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Frankenstein Unlimited

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Frankenstein Unlimited

Sponsored by: Telefilm Canada
  • Quebec 2009
  • 90 min
  • HD
  • English/cantonese/french
Hosted by the fimmakers


Martial ArtsHorrorDramaCrime / ThrillerComedyAction / Adventure

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“Haunting... as varied in style and substance as the six filmmakers themselves” — Casey Ryan, THE CUTTING ROOM FLOOR

“A bit of poetry directed at Mary Shelley and the dominating memory of her famous novel”
 — Josh Samford, ROGUE CINEMA


Director: Matthew Saliba, King-Wei Chu, Matthew Forbes, Maude Michaud, Peter James, Martin Gauthier
Screenplay: Matthew Saliba, Matthew Forbes, King-Wei Chu, Maude Michaud, Peter James, Alex Sabbagh, Martin Gauthier
Cast: Gordon Liu, Kayden Rose, John M. Thomas, Kayla St.Cartier, James Harrington, Brad Carmichael, Jasper Round
Producers: Matthew Saliba, Roberto Cialdella, Matthew Forbes, Patty Keung, King-Wei Chu, Maude Michaud, Sandra Lombardi, Peter James, Andre Navarre, Alex Sabbagh, Martin Gauthier
Print Source: Sinema Saliba



The Frankenstein story has inspired many artists since the publication of Mary Shelley’s gothic novel. Montreal director Matthew Saliba has joined forces with five other filmmakers to create FRANKENSTEIN UNLIMITED—a Frankenthology composed of six sketches, each of which not only has a distinct tone and personal directing style, but also offers the audience yet another facet in this modern rendition of Frankenstein’s myth.

Saliba directs the first segment, “Dark Lotus.” Following his wife’s death while in labour, a doctor plants his infant daughter in the soil. A band of citizens intervenes and brutalizes the doctor, defacing him with quicklime and then beating him to death. A few years later, the doctor’s daughter hatches a plan to avenge her father. Like Chris Marker’s LA JETÉE, this segment is presented as a series of black-and-white still photographs. Matthew Forbes’s “Victor” shows Frankenstein at the twilight of his life. Banished from society for his experiments, he is closely followed by an intriguing harmonica player. Fantasia programmer King-Wei Chu’s “Flesh for Kung Fu” presents a metaphor inspired by a Confucian proverb. In the near future, an ultimate battle between the two last martial arts masters will decide the fate of the discipline. For like science, martial arts should be used with discretion. Gordon Liu plays the virtuous master who must defeat his cruel, deceitful counterpart. Maude Michaud’s “Reflection” explores the concept of interior and exterior beauty. A defaced young woman works in an eccentric cabaret. Following a successful surgery, she discovers that ugliness is not the mother of all monstrosities. Peter James’s “Occam’s Razor” presents two parallel interrogations in which the accused, Frankie and Mary, each confess to the same murders after turning themselves in. What follows is a tension-filled cat-and-mouse game between detectives Whale and Karloff and the two detainees. Martin Gauthier’s “Mr. Fluffenstein” finishes things off with the tale of a little girl who brings her cat, Fluffy, back from the dead. Around the same time, neighbourhood pets start to disappear. Coincidence?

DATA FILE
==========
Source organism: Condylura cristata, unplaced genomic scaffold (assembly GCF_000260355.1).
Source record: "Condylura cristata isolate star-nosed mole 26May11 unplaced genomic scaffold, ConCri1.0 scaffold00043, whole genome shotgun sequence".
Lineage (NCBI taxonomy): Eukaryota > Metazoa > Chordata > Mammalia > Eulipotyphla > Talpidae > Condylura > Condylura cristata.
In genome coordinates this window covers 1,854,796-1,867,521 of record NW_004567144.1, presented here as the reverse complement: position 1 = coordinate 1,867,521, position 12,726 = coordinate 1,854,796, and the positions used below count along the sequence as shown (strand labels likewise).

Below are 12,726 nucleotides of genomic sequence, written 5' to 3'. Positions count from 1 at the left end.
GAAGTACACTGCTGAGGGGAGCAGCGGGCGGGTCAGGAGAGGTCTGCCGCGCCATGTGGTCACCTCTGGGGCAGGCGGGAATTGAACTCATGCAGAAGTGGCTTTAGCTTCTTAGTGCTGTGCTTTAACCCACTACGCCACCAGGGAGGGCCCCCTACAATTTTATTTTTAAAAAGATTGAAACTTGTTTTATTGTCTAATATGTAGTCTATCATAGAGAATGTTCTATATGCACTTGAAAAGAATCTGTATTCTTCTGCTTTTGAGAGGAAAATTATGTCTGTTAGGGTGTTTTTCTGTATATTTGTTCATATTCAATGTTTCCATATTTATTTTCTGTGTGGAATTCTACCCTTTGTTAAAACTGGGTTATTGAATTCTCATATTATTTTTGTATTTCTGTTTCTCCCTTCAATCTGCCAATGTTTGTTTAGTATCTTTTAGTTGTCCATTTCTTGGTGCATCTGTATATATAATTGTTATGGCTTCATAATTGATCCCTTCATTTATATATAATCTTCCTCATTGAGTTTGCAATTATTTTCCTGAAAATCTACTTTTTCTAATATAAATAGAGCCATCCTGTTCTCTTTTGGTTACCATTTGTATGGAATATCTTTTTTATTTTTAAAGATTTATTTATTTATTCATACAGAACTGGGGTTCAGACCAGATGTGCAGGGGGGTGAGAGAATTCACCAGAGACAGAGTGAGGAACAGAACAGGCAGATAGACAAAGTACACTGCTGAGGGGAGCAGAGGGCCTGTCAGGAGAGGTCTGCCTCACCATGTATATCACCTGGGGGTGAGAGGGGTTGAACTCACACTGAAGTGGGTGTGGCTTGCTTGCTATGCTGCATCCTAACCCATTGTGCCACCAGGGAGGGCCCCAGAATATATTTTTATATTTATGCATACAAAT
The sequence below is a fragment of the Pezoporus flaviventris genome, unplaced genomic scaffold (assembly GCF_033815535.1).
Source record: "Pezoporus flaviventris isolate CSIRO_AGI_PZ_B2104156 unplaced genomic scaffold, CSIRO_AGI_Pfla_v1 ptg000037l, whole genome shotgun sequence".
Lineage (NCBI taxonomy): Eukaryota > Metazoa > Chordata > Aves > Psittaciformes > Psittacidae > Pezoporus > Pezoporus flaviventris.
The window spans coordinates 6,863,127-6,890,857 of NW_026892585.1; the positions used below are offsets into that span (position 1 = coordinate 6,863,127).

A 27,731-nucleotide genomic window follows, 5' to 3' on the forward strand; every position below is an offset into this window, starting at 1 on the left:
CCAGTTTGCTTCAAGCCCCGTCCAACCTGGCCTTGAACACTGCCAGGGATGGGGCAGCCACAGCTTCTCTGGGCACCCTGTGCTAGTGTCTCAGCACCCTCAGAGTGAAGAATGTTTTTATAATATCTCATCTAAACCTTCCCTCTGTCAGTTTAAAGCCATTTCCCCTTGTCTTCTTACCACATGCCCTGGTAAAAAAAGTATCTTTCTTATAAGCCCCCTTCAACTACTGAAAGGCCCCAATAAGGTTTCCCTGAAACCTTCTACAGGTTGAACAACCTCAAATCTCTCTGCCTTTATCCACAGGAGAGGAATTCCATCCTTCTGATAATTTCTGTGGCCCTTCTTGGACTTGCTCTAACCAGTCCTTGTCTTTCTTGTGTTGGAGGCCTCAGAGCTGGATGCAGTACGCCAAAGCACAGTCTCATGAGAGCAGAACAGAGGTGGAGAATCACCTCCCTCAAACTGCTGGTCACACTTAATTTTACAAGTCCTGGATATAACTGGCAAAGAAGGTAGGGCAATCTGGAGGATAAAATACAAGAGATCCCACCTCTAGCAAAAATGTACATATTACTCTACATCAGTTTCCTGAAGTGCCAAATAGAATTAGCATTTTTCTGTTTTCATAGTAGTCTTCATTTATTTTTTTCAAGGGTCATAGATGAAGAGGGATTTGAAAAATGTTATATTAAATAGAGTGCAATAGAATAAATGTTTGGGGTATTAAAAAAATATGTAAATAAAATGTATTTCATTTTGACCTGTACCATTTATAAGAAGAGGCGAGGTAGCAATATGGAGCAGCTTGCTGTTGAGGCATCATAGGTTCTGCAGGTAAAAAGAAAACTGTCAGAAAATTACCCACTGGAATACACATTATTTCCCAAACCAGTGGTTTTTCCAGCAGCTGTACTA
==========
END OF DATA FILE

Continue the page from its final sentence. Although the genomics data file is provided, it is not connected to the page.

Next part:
As you’ve no doubt figured out, this anthology focuses on subtexts related to Frankenstein, with each sketch illustrating a specific theme of Mary Shelley’s novel, but without ever showing the monster created by Victor Frankenstein. Interesting to see these universal ideas being revisited by young Quebec directors!

—Marc Lamothe (translated by Guillaume Desbiens)

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